Over the summer, we’ll be having dozens of conversations across the country, laying out a template of what we think is possible around a “Qualified Opportunity Fund”, and inviting local and national partners to join. We see a few core principles:

Place-Based And Local: “Small Is Beautiful”

At Access Ventures we have been investing in one neighborhood in Louisville, Shelby Park, for the past four years. Our investments in Shelby Park range from real estate to debt to direct equity. We’ve invested in growing businesses like Scarlet’s Bakery, which helps women who are in the sex trafficking industry find living wage jobs and a path to better opportunities. We’ve invested in real estate like The Park, a coworking community with over 75 members working for, and starting, high-growth companies.

We’ve invested in local tech entrepreneurs, MobileServe, that are redefining the way companies and organizations track and report volunteering. As lead investors, we are proud of their path to this point – intentionally focusing on local investors to grow and sustain their business headquartered in Shelby Park. To date, they have raised now over $2M in venture.



In the process, we realized many small businesses still needed more capital to make it in business and yet, banks were not filling this gap. We then created the Growth Loan Fund, which is a character-based, no collateral required small business loan of up to $35,000 for any business in Jefferson County. In the past three years, we have lent $560,000 to 20 local business (from an original pool of $350,000) – of which, four are located even within Shelby Park. And we’ve invested in housing for the people who live and work in the neighborhood. It’s only a small pilot, but after investing $2.4 million, we’ve seen 200 new jobs in the neighborhood and it gives us a vision for what could be.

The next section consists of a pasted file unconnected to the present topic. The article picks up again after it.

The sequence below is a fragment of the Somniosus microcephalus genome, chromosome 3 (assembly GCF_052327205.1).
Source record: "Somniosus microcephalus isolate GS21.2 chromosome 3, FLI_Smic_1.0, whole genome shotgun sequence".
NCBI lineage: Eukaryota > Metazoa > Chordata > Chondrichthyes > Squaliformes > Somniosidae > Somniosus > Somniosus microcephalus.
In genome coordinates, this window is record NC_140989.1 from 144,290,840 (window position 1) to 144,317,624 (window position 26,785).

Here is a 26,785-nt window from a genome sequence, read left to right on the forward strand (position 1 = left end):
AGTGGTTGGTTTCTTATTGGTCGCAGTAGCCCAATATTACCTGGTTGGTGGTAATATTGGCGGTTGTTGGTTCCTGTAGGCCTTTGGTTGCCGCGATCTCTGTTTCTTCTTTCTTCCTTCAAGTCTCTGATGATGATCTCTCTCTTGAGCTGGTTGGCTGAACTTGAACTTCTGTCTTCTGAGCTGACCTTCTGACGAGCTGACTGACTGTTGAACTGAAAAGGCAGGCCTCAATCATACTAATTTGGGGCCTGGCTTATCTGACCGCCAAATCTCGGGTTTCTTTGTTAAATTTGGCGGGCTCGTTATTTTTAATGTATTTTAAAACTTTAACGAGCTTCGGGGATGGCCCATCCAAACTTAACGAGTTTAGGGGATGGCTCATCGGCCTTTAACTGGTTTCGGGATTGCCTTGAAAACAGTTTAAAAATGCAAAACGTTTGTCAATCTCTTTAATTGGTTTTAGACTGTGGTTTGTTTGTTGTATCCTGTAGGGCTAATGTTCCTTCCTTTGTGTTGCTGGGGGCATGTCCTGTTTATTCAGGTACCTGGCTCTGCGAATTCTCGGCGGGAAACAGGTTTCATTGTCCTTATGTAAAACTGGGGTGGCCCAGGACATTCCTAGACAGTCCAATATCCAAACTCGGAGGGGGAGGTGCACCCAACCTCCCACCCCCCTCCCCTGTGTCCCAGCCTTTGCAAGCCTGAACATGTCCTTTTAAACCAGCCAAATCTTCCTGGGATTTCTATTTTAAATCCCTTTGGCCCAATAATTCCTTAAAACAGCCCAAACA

Connecting Communities To National Best Practices

We saw the issues many small businesses in communities similar to Shelby Park face and worked with local partners to bring Kiva to Louisville in 2015 and have since seen over 125 businesses access over $750,000 in new capital to sustain and grow their small businesses. We’ve also made national investments in ventures that could help our target communities–and many like them nationwide. For example, we’ve invested in Fig Loans, which uses predictive analytics to help families forecast their cash flow, providing a cost effective alternatives to payday loans.

We anticipate that a national investment vehicle will be a combination of a few targeted, local geographies, building on the vision we have piloted in Shelby Park, and major national investments in businesses based in Opportunity Zones that can improve the health of a community, whether it’s through fintech, transportation, food, education, health, or other strategies.

If you’re interested in partnering with us in your community, or helping build a vision with us on a national level, let us know. We’d love to learn together, as we try and turn around our economy’s most troubling trend, and cast a vision for a better, more inclusive future. And for more updates and information about Access Ventures consider subscribing to our newsletter.

This announcement is not a solicitation to make an investment in any fund or security, and no offering of a security is made hereby.